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Grantham feature: Balancing motherhood and the Army

Commanding Officer of 167 Catering Support Regiment, Royal Logistic Corps, Lieutenant Colonel Victoria Reid. Photo: Sgt Brian Gamble
Commanding Officer of 167 Catering Support Regiment, Royal Logistic Corps, Lieutenant Colonel Victoria Reid. Photo: Sgt Brian Gamble

Women make up about ten percent of British Army personnel and can be found working shoulder to shoulder with their male counterparts; engineers, mechanics and chefs through to lawyers and educators.

One of those women is the Commanding Officer of 167 Catering Support Regiment, Royal Logistic Corps, Lieutenant Colonel Victoria Reid.

Based at Prince William of Gloucester Barracks, Grantham, where the Regiment is based, Victoria started her Army career in 1994 when she joined the University of Wales Officer Training Corps.

Subsequently gaining her Territorial Army commission, she then joined as a Regular in 1997.

Victoria took up command of 167 Catering Support Regiment in 2014. It is unique in its make up in that it made up entirely of Army Chefs and provides the catering support to the British Army anywhere in the world.

Married to Simon with two children under five, Victoria admits juggling a family and a career is challenging but worth it.

“You have to be organised,” she said. “And everything has to be thought through from packing a school bag to sending soldiers overseas. It’s all about planning your work life balance.”

In her military role Victoria commands over 300 soldiers. “Sometimes I think command is easier than being a mum at times,” she says with a smile.

Victoria’s day can start as early as 5am. Her husband Simon commutes to London from Grantham

where he works as a civil servant. “Once Simon has left for work I start getting the children ready for nursery and school. I also make sure that I am there to meet them at the end of the day whenever possible. It’s all about fitting work around your family life and vice versa.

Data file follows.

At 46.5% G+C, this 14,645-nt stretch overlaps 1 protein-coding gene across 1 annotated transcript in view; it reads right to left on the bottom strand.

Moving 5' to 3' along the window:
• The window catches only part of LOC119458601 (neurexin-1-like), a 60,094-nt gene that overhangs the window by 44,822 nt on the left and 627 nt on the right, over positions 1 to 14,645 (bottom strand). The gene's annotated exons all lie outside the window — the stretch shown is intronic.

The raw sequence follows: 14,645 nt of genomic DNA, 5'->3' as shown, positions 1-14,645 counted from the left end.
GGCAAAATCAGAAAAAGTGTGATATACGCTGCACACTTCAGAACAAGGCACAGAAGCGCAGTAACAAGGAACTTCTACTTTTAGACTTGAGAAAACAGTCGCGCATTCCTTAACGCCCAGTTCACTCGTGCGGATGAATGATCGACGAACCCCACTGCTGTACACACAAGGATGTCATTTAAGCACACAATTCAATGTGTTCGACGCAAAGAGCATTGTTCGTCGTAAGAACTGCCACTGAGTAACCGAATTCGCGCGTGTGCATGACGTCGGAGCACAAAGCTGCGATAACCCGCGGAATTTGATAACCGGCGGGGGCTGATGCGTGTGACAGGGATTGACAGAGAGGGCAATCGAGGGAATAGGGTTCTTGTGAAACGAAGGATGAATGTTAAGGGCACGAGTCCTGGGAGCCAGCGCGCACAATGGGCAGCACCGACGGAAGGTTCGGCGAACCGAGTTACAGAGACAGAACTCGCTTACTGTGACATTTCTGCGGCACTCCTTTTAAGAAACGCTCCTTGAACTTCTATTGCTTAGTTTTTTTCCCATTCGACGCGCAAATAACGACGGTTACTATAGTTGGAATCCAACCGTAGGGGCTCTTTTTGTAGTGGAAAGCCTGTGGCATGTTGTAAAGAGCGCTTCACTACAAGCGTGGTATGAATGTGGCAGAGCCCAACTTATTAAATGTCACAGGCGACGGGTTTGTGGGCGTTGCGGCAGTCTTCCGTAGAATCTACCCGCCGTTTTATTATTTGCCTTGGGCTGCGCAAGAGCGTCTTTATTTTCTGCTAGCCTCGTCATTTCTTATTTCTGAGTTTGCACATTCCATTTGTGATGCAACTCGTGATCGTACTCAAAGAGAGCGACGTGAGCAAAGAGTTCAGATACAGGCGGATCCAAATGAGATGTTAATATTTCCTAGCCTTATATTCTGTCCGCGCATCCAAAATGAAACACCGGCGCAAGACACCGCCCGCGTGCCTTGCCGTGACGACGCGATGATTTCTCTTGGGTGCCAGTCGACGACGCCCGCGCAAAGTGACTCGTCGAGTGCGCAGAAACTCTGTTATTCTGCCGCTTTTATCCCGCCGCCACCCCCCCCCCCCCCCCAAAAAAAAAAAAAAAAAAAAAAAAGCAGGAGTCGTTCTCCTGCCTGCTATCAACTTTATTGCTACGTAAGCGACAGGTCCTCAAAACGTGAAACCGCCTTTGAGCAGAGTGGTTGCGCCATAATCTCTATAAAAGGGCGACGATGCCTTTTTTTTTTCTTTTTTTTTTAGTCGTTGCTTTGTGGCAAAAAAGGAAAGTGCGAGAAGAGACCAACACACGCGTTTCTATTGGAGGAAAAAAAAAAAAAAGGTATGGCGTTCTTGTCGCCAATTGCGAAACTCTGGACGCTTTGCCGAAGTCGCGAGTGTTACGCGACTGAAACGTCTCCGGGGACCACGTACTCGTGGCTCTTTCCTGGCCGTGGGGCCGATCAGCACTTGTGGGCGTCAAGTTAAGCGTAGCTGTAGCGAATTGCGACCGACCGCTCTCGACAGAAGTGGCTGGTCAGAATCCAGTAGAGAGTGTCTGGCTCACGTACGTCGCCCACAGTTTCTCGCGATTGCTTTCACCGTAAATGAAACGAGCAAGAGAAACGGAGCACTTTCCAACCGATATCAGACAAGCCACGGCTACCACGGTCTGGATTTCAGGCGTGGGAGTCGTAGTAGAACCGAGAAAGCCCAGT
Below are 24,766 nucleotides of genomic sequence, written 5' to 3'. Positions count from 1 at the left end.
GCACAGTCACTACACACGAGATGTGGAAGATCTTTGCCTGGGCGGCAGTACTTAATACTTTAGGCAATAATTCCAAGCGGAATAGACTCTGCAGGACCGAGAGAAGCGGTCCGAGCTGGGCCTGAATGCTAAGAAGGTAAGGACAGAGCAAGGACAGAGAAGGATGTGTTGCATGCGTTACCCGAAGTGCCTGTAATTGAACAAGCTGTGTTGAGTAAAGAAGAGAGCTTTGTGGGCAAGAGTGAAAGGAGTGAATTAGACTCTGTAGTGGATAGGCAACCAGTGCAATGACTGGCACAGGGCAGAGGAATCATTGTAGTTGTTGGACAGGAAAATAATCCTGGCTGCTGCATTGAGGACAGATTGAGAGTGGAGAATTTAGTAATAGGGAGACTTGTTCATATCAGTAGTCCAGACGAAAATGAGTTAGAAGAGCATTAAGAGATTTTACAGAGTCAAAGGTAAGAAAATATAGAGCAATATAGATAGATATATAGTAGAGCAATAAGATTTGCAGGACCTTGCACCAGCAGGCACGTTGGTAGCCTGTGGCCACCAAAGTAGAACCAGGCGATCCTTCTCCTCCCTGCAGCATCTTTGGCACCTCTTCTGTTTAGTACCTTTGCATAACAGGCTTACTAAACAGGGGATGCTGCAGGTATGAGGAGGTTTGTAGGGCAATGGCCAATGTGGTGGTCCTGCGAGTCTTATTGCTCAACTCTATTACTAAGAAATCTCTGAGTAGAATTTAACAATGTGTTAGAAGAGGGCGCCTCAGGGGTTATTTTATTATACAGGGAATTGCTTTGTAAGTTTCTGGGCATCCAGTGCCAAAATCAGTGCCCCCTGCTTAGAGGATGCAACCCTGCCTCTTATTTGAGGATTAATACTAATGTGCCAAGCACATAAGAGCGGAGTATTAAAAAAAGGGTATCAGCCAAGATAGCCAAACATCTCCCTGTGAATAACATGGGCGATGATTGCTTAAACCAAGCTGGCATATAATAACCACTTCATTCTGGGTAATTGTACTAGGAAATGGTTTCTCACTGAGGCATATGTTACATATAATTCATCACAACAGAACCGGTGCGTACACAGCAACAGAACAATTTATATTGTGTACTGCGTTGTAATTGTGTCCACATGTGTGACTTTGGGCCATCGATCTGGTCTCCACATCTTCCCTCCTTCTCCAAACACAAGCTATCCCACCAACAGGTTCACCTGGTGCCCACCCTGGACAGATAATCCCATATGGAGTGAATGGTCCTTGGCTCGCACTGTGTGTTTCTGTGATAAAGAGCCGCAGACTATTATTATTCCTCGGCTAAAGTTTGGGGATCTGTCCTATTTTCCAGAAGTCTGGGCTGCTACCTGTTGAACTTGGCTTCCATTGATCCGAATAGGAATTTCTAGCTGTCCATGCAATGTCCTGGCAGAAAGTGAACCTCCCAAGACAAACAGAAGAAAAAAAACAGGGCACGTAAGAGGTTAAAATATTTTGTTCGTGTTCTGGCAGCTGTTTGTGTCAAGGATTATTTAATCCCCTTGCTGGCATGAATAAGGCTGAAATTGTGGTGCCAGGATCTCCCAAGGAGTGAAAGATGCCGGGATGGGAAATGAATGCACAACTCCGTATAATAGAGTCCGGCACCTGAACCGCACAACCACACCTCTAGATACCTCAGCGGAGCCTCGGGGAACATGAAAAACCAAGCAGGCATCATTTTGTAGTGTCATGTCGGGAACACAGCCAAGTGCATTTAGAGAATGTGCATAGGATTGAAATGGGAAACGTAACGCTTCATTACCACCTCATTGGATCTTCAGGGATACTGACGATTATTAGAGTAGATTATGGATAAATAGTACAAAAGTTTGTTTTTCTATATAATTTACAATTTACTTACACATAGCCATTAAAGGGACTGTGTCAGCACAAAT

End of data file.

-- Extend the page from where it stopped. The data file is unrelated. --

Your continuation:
“It can be really hard and sometimes I don’t get the balance right, but that’s life. I’m real and not Miss Perfect, but I try my best.

“My kids are too young to understand why mummy hasn’t always got time to play, or needs to leave home at a particular time to attend a parade, even though they want to play dollies.”

“My four-year old, for example, thinks its great fun to stamp on mummy’s shiny shoes, just as I’m heading out, or run her mucky biscuit hands all over my uniform, but that’s kids for you.”

She continued: “I missed my daughter’s first day at school and my youngest’s second birthday. So it can be heart-breaking when you miss important events. But I chose to join the Army and chose to remain when I had my children. It was what I wanted to do and the vast majority of the time it works really well. I don’t think any mum gets its right a hundred per cent of the time and I have learnt you can’t have everything but you can get pretty close.”

Victoria added: “I hope my officers and soldiers under my command see me as a good example; that you can have a family and also have success in your career.

She continued: “I can certainly understand the competing priorities between family and work, so I can easily empathize with those under my command.

“I believe being a mum and an officer in the Army has made me a better person. It’s made me emotionally stronger because I have had to work hard to get the balance right and meet the needs of both my family and the Regiment.

Victoria concluded: “I would advise any young women thinking about making the Army their career to do it. Today’s Army seeks to promote equality throughout all its ranks. It is a great career and like any job you have to be prepared to work hard. Women can do just as good a job as men and it makes no difference in the Army whether you are a man or a woman as long as you can do your job, and you care about doing your job well.”


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